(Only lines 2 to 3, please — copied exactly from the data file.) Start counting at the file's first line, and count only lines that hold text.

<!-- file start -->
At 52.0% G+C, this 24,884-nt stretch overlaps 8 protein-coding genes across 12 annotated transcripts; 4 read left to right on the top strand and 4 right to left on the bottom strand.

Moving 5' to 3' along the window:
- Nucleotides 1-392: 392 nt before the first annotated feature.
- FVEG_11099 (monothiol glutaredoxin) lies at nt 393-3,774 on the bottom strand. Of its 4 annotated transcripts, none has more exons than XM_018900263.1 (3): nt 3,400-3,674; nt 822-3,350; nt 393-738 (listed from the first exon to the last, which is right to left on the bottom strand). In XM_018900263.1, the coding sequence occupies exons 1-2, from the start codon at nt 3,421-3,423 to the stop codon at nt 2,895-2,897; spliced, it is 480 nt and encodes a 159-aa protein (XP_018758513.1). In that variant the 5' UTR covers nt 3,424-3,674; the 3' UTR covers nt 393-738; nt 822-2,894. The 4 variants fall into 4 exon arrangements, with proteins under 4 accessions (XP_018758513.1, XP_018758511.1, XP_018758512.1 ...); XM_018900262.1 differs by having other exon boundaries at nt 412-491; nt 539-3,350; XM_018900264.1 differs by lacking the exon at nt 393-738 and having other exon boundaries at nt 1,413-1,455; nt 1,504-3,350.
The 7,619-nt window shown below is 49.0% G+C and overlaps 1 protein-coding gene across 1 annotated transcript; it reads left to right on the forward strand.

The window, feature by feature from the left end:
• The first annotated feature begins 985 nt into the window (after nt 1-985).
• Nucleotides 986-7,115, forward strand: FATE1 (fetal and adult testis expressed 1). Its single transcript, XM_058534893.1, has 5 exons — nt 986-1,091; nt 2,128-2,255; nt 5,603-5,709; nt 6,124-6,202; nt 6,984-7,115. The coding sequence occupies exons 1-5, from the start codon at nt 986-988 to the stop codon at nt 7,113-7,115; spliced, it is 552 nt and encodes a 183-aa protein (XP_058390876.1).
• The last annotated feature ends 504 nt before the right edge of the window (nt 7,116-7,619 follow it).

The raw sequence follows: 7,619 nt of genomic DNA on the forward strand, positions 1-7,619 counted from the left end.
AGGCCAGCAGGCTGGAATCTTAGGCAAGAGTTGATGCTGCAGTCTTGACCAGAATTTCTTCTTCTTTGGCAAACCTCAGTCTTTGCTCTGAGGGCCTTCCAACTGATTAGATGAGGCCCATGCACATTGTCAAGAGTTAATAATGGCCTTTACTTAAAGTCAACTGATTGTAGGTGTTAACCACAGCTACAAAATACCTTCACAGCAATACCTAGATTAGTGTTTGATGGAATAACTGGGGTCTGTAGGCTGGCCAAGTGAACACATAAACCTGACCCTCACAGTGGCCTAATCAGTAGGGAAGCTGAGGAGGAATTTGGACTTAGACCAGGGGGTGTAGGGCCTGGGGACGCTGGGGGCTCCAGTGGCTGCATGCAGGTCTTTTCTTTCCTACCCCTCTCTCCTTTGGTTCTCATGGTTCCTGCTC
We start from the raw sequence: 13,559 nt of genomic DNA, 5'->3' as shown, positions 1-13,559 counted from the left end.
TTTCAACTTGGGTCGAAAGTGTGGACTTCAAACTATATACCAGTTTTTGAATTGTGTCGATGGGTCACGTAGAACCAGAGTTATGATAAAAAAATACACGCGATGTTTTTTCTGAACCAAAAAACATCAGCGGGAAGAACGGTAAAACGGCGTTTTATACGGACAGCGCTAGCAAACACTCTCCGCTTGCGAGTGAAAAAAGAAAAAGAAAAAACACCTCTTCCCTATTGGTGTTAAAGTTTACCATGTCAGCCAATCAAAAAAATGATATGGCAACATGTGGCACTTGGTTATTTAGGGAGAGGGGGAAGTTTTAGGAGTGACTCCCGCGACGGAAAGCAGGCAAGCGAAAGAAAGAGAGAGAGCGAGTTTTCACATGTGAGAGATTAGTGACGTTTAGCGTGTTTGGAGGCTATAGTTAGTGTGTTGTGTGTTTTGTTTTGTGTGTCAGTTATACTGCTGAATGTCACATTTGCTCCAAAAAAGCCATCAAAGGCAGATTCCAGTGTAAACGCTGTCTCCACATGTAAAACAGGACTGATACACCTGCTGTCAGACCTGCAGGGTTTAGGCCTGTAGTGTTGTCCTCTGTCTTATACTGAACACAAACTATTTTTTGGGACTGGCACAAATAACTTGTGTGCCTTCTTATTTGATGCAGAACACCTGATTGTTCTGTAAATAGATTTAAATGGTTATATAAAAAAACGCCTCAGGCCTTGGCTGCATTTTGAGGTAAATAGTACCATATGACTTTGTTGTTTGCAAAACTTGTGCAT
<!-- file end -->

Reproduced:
Moving 5' to 3' along the window:
- Nucleotides 1-392: 392 nt before the first annotated feature.